Tuesday, May 16, 2023

Winnipeg Animation Students Seize 'Once-in-a-Lifetime' Opportunity to Pitch Their Work to Nickelodeon

12 students of Sisler program head to L.A. for 3-day trip to visit studios, pitch projects

Two students sit in their classroom going over their work and laughing.
Mikhylla Dilag and Mary-Anne Guiboche are two students out of 12 who will be going to L.A. to pitch their projects to producers at Nickelodeon next week. (Prabhjot Singh Lotey/CBC)

Two pirates named Coco and Keg could be the newest animated characters entertaining and teaching young kids if a group of Winnipeggers have their way.

The tale of Coco and Keg — who teach kids about marine and tropical life on a remote island — is one of three stories a group of animation students will be pitching next week in Los Angeles to producers at Nickelodeon, the creators of popular shows like SpongeBob SquarePants and Rugrats.

"When I first heard about it, I actually started crying because I was so excited," Mary-Anne Guiboche, one of the students going on this trip of a lifetime, told CBC.

Guiboche, who's M├ętis, helped create the pirate series Heave-Ho Coco for children aged five to 12.

"Coco is really funny, his head is detachable," says Guiboche. "As for Keg, he's very grumpy, but I do love his character design and I just love drawing them out." 

Guiboche said she was happy to gain more experience in the field of animation through the Orange Tree Project.

She was one of 12 high school graduates who came back for the Orange Tree Project, a post-high school program founded in 2020. The year-long program includes teachers from Sisler High School, studios of the school's Create program and mentors from Nickelodeon who help students develop short films and series.

Now the group is off to L.A. May 25-28 to pitch their two animated cartoon series and short film to Nickelodeon. 

From concept to creation

The Orange Tree Project students started off in pre-production in September, refining their story ideas and creating first sketches. The program, which aims to build skills in graphic design, digital media and motion picture arts, teaches students to create a series bible, characters, story arc and pitch deck.

Now they're close to being done with an almost 50-page bible that outlines their entire series.

Before joining the program, Guiboche was unsure about how she was going to get into the animation field. 

"I was just really happy about that because it meant I could focus on like just drawing and doing something that I love," said Guiboche.

The other animated series being pitched, called Hero's Ernie, is about a boy named Ernie whose peaceful life is disturbed by a wizard named Mento who wants to make Ernie the greatest hero of all time. 

Inspired by cartoons

Mikhylla Dilag started learning about animation in Grade 9. Cartoons she'd watched as a young girl inspired her to sketch, she says. 

After she finished her first animation classes, she felt like she wanted to do it forever, and joined the Orange Tree Project to refine and enhance her skills as an artist. She was shocked when she first heard they were going to L.A.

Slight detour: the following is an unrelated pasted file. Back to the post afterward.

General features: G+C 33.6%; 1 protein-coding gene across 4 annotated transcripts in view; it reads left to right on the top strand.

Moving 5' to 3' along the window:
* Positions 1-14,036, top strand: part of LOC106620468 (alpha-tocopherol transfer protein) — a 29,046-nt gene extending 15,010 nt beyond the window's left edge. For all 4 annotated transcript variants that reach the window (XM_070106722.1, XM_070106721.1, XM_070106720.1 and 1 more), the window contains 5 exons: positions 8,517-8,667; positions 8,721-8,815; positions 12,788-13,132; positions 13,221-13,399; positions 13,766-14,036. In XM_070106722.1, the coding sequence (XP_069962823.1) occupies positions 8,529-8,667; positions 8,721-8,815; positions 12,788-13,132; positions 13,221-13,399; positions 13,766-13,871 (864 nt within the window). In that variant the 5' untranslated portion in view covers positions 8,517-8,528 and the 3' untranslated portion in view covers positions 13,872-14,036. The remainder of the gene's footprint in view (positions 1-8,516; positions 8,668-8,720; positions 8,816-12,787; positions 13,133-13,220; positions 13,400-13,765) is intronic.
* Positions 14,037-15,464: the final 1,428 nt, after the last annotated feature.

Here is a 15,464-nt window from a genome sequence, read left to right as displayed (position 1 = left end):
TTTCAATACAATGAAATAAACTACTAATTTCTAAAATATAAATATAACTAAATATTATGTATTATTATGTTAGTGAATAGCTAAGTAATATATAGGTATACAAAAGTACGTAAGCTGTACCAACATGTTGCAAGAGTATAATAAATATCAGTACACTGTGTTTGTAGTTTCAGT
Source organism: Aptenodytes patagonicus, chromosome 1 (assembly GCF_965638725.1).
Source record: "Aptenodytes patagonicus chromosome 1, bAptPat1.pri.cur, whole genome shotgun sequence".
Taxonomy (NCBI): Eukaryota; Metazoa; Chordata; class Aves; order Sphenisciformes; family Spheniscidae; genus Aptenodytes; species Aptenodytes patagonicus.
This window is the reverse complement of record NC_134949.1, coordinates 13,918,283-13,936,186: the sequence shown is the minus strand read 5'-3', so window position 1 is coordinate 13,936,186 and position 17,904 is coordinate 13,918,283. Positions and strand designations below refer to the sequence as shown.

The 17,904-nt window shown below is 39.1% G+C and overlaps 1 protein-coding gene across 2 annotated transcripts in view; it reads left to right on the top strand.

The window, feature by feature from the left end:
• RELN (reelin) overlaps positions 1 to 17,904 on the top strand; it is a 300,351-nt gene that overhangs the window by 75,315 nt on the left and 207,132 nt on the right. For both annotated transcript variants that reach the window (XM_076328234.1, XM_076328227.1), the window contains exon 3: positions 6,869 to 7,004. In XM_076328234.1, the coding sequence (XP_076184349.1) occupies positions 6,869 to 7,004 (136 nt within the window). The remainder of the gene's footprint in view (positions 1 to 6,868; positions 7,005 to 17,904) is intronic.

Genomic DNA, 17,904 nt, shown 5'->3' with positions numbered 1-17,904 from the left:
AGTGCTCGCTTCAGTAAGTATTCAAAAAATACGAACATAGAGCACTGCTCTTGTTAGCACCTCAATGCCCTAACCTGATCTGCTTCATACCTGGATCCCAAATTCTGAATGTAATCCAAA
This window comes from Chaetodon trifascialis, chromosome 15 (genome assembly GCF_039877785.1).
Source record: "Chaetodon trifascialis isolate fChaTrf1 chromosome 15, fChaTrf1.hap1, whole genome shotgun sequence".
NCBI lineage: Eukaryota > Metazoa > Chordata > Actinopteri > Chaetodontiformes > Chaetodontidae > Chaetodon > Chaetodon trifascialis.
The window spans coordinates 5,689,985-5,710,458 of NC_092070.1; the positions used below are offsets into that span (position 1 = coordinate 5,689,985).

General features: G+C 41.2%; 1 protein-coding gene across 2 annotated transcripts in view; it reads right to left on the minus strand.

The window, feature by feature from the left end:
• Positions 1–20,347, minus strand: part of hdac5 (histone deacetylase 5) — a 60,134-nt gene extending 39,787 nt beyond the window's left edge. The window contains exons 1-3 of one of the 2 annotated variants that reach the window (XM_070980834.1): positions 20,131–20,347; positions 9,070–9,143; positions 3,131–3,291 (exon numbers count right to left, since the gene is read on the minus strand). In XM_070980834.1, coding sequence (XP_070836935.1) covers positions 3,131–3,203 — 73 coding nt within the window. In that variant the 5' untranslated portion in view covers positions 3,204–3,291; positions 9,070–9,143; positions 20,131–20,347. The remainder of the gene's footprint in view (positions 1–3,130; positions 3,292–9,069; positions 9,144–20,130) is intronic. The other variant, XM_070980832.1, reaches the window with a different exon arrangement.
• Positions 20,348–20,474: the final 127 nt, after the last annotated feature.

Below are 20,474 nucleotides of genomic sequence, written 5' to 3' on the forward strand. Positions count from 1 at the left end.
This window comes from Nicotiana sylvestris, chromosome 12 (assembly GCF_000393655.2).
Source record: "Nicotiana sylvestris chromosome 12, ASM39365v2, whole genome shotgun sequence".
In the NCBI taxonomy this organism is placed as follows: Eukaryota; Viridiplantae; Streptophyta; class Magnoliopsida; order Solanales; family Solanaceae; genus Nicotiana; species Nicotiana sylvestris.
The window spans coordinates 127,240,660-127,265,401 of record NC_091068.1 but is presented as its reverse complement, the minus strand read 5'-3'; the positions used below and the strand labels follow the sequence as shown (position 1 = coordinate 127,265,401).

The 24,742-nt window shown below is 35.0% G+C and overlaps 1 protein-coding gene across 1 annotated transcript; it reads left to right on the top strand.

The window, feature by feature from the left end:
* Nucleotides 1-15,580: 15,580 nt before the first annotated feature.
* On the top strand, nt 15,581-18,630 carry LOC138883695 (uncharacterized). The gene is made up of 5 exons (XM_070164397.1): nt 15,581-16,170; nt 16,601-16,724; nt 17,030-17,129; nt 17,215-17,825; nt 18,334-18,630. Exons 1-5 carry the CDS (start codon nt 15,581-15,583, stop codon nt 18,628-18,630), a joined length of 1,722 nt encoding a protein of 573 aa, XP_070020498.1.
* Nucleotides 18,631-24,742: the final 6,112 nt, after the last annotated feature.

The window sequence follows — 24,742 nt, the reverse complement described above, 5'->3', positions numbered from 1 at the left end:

"It's like a once-in-a-lifetime opportunity. So I feel pretty honoured to be going on the trip with a lot of my classmates," she said.

During the students' three-day trip they will also be touring studios at Disney and Sony.

"I want to see the inner workings of studios, see how production looks like, how objects and made, what projects are being made right now," Dilag said. 

Dilag is a part of the group making a short film called Long Exposure, a story about two friends whose relationship is tested after graduation. 

Each student had a hand in every single step of the project she says, from pitching to storyboarding, music and the animation. 

Dilag looks also forward to meeting the many mentors they've been working with all year long, including Carson Smith and Arnon Manor, who were both instrumental in sustaining the project's momentum.

"Their feedback did resolve a lot of the issues that we were facing," she said. "It really helps us to grow as artists and storytellers." 

Program growing each year

Jaimie Leduc teaches animation at Sisler High school, and is the department head of the Create program. As a teacher for almost 13 years, he's noticed the rise in interest in interactive media. 

He says the Nickelodeon partnership launched in 2020 thanks to a lot of hard work from a lot of great people, and the trip is funded by the Schroeder Foundation.

"The goal was to eventually start connecting students to like local industries and ... for them to realize that there's actually jobs in the arts," says Leduc.

Animation teacher Jamie Leduc stands in front of his students storyboard
Jamie Leduc is an animation teacher at Sisler High School, and is head of the Create department. (Prabhjot Singh Lotey/CBC)

One of his favourite parts of this work is watching the students grow and develop knowledge. 

"The mentors provide a lot of guidance, but also provide challenges for the students to think outside the box and and really make stories their own," said Leduc.

While this is great opportunity for the students, Leduc says the collaboration works both ways as the students give Nickelodeon insight into the audience for their products too.

"I'm just so happy that students are really excited about animating here in Manitoba and Winnipeg and and telling those stories," said Leduc. 

The Orange Tree Project students will be also presenting their work locally on June 22 at the Winnipeg Art Gallery

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Originally published: May 16, 2023.

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